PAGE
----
The bill was passed by Congress over the weekend in the waning hours of its work before an August recess. Bush visited the stricken site on Saturday.
The legislation waives the $100 million federal limit per state for emergency relief funds, authorizing $250 million for rebuilding the bridge. The money itself still needs to be appropriated by Congress in future legislation.
The bill allows for some of the money to be used to reimburse Minnesota for additional public transportation costs incurred as a result of the bridge’s collapse.
Federal officials have announced that $5 million would be released to help with efforts such as rerouting traffic around the disaster site.
Federal money for emergency reconstruction of the bridge is primarily meant for replacement of what was lost, along with some reasonable accommodation for increased traffic, said Bob McFarlin, spokesman for Minnesota’s transportation department.
So if the state wants to include some upgrades — like another exit for downtown, better access to the University of Minnesota campus, and features that would make it a landmark showpiece — it may have to pay for them itself.
'Deeply within our souls'
The Interstate 35W bridge plummeted more than 60 feet into the Mississippi River last Wednesday. Five people are confirmed dead and search crews continue their efforts.
"All of us are struck, deeply within our souls" by the collapse, said Rep. Jim Oberstar, a Minnesota Democrat who chairs the House Transportation Committee, before the House unanimously passed the legislation.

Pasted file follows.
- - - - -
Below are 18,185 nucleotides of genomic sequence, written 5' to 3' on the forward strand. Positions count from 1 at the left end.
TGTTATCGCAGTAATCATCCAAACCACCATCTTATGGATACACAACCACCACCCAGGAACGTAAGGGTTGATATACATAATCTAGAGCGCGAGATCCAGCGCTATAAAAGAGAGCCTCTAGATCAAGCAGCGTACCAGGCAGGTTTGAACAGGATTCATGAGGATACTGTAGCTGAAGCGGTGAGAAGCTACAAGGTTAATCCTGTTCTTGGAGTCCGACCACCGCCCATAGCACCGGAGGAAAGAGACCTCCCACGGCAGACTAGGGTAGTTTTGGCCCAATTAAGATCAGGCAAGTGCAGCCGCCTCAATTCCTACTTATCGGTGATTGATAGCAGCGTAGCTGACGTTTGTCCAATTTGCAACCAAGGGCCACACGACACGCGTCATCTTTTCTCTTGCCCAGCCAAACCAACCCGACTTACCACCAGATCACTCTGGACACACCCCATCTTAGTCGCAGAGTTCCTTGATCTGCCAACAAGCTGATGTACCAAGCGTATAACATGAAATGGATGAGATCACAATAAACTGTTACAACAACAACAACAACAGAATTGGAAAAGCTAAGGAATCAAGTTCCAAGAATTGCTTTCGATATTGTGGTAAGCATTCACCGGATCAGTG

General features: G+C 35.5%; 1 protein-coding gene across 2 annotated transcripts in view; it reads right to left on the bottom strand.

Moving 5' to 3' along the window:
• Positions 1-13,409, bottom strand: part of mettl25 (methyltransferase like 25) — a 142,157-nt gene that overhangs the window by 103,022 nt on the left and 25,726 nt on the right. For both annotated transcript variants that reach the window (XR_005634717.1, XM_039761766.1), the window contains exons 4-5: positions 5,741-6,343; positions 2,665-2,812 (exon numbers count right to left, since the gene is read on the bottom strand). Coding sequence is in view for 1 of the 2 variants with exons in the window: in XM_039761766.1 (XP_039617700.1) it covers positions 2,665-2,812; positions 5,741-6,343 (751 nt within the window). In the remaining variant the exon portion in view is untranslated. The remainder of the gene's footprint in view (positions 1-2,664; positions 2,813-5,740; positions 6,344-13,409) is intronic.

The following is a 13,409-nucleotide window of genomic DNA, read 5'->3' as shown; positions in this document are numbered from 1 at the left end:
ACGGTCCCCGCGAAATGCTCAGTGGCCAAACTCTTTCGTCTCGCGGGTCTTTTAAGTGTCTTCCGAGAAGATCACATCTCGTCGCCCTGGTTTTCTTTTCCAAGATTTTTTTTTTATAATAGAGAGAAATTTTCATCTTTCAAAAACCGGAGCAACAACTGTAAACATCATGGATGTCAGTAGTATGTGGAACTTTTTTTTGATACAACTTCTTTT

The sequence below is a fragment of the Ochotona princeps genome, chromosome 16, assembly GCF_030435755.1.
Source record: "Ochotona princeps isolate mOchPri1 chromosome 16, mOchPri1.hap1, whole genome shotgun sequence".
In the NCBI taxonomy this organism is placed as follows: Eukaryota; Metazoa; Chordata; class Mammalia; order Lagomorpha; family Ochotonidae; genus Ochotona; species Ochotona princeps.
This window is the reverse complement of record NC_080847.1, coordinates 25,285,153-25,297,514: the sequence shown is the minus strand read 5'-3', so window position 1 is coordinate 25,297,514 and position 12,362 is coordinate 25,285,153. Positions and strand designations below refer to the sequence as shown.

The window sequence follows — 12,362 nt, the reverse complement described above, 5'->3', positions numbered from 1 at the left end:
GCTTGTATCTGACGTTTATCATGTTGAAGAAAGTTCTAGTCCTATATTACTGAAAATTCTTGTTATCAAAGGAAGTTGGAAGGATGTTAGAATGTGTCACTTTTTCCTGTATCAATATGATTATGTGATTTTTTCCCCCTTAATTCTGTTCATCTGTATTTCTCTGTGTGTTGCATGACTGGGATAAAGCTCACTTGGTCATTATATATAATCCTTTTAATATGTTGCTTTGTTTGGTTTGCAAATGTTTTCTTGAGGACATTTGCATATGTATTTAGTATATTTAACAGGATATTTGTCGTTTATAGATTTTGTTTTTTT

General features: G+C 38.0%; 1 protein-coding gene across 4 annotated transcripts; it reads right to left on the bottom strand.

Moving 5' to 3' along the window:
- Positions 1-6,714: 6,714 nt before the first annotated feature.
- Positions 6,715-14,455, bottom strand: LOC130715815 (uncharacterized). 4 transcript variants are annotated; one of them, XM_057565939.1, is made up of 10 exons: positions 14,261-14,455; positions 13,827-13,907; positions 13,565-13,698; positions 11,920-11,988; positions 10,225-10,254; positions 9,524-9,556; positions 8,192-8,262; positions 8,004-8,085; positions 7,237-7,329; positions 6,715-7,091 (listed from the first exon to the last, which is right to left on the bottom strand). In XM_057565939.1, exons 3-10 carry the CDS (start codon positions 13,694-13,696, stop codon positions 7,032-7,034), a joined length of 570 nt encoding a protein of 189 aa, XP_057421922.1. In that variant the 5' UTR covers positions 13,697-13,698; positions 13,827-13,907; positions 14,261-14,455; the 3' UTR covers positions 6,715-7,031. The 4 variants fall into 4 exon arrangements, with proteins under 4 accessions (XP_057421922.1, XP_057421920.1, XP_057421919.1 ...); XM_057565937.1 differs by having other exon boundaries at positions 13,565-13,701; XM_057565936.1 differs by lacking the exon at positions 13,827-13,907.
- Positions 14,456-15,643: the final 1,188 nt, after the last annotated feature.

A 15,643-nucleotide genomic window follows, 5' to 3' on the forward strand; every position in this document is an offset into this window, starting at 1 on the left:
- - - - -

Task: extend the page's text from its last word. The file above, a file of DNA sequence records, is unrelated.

The committee's former chairman, Alaska Republican Don Young, noted that he had sought $375 billion in the last six-year transportation bill, but Congress had to settle for about $90 billion less because of opposition from the Bush administration
"I don't do this often when I say 'I told you so,'" said Young, suggesting that Congress pass a tax to help rebuild bridges so that people don't face a "potential death threat."
"Yes, fund this problem with a tax," he said. "May the sky not fall on me."
Other lawmakers also called for more funding for transportation.
Bipartisan support hailed
The local congressman, Minnesota Democrat Keith Ellison, praised the bipartisan response, saying, "Even though we have strong differences of opinion, when tragedy strikes America, we have no Democrats, we have no Republicans."
Oberstar pushed the bill through his committee on Thursday. The state's other seven members all signed on as co-sponsors, and its two senators, Coleman and Democrat Amy Klobuchar, introduced companion legislation.
"This is a difficult time for the community in Minneapolis, but the people there are decent and resilient, and they will get through these painful hours," he said in the prepared remarks. "As they do, they know that all of America stands with them, and that we will do all we can to help them recover and rebuild."
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